There appeared to be no end to the devastated forest land, and the farther she rode the more barren and sordid grew the landscape. Carley forgot about the impressive mountains behind her. And as the ride wore into hours, such was her discomfort and disillusion that she forgot about Glenn Kilbourne. She did not reach the point of regretting her adventure, but she grew mightily unhappy. Now and then she espied dilapidated log cabins and surroundings even more squalid than the ruined forest. What wretched abodes! Could it be possible that people had lived in them? She imagined men had but hardly women and children. Somewhere she had forgotten an idea that women and children were extremely scarce in the West.
Straggling bits of forest—yellow pines, the driver called the trees—began to encroach upon the burned-over and arid barren land. To Carley these groves, by reason of contrast and proof of what once was, only rendered the landscape more forlorn and dreary. Why had these miles and miles of forest been cut? By money grubbers, she supposed, the same as were devastating the Adirondacks. Presently, when the driver had to halt to repair or adjust something wrong with the harness, Carley was grateful for a respite from cold inaction. She got out and walked. Sleet began to fall, and when she resumed her seat in the vehicle she asked the driver for the blanket to cover her. The smell of this horse blanket was less endurable than the cold. Carley huddled down into a state of apathetic misery. Already she had enough of the West.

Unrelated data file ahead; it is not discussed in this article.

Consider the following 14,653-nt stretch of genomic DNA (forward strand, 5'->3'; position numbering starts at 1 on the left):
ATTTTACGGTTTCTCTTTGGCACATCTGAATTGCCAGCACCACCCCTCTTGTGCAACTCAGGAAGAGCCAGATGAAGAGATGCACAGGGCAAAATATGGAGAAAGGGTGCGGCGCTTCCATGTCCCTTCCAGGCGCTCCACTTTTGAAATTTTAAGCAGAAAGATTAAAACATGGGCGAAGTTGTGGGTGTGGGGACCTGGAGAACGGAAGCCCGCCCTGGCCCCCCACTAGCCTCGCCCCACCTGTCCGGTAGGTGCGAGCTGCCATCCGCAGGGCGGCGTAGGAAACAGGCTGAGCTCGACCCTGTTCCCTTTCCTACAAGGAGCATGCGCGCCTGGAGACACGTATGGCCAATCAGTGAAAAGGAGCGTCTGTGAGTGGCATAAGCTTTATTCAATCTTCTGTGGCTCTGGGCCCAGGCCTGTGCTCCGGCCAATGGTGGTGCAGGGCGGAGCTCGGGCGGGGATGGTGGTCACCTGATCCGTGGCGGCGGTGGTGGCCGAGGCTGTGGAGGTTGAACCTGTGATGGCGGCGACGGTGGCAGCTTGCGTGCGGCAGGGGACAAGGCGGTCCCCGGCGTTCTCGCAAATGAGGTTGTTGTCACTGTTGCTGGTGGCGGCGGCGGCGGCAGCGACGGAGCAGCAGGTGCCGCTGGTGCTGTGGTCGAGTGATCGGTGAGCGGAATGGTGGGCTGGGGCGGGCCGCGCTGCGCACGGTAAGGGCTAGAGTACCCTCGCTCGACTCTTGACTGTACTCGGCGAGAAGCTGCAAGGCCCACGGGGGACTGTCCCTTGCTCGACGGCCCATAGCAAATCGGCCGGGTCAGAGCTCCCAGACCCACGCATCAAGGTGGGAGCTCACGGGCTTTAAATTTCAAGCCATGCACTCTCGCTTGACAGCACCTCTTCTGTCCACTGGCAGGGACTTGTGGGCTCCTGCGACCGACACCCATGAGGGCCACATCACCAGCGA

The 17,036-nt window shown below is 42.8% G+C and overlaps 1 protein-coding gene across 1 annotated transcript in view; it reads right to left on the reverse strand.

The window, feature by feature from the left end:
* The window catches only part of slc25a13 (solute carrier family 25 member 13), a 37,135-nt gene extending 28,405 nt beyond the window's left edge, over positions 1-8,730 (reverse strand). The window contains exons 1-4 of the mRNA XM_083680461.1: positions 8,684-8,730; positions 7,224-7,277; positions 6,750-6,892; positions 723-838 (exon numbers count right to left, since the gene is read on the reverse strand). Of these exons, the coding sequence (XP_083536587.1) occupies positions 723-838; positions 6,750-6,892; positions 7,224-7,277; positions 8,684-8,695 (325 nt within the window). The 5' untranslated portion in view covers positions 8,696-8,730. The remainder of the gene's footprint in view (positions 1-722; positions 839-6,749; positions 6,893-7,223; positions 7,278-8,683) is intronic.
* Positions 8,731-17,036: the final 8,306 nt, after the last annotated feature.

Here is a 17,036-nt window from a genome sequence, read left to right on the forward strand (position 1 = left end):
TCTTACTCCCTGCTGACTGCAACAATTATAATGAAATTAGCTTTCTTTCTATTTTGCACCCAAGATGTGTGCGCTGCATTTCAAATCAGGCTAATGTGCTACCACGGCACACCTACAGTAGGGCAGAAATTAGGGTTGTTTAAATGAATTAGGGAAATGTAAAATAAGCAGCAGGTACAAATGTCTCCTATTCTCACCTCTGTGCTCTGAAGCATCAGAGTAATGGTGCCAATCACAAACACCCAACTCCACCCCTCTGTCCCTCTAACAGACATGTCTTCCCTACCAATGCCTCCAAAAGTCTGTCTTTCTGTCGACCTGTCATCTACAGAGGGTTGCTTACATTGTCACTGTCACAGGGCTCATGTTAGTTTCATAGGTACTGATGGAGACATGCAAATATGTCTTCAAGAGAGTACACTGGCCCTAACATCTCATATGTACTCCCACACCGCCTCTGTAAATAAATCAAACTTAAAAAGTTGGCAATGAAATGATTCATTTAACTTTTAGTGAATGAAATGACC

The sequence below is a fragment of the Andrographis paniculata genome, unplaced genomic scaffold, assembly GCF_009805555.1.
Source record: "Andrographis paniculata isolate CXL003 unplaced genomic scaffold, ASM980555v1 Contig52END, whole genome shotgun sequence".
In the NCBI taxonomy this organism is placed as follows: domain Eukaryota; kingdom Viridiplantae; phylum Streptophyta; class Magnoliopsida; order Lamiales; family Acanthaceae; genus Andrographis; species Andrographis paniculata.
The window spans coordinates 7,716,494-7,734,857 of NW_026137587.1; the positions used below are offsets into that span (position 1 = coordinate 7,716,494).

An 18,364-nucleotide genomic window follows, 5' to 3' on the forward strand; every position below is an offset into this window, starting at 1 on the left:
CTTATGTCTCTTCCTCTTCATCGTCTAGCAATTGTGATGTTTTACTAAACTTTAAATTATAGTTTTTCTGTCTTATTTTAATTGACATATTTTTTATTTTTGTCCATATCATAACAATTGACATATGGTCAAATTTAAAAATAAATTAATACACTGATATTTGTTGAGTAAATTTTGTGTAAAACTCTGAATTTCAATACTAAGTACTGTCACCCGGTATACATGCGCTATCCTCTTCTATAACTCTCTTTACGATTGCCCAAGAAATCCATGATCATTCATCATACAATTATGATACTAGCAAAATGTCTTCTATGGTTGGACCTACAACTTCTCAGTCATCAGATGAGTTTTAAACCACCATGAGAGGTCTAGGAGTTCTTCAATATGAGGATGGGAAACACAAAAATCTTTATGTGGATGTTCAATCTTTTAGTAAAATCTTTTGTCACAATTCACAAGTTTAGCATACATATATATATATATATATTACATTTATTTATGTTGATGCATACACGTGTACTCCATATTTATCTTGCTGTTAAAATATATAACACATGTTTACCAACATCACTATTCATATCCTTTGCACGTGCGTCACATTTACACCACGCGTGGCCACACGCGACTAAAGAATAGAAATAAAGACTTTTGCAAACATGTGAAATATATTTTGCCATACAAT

But the sleet storm passed, the clouds broke, the sun shone through, greatly mitigating her discomfort. By and by the road led into a section of real forest, unspoiled in any degree. Carley saw large gray squirrels with tufted ears and white bushy tails. Presently the driver pointed out a flock of huge birds, which Carley, on second glance, recognized as turkeys, only these were sleek and glossy, with flecks of bronze and black and white, quite different from turkeys back East. “There must be a farm near,” said Carley, gazing about.
“No, ma’am. Them’s wild turkeys,” replied the driver, “an’ shore the best eatin’ you ever had in your life.”
A little while afterwards, as they were emerging from the woodland into more denuded country, he pointed out to Carley a herd of gray white-rumped animals that she took to be sheep.
“An’ them’s antelope,” he said. “Once this desert was overrun by antelope. Then they nearly disappeared. An’ now they’re increasin’ again.”
More barren country, more bad weather, and especially an exceedingly rough road reduced Carley to her former state of dejection. The jolting over roots and rocks and ruts was worse than uncomfortable. She had to hold on to the seat to keep from being thrown out. The horses did not appreciably change their gait for rough sections of the road. Then a more severe jolt brought Carley’s knee in violent contact with an iron bolt on the forward seat, and it hurt her so acutely that she had to bite her lips to keep from screaming. A smoother stretch of road did not come any too soon for her.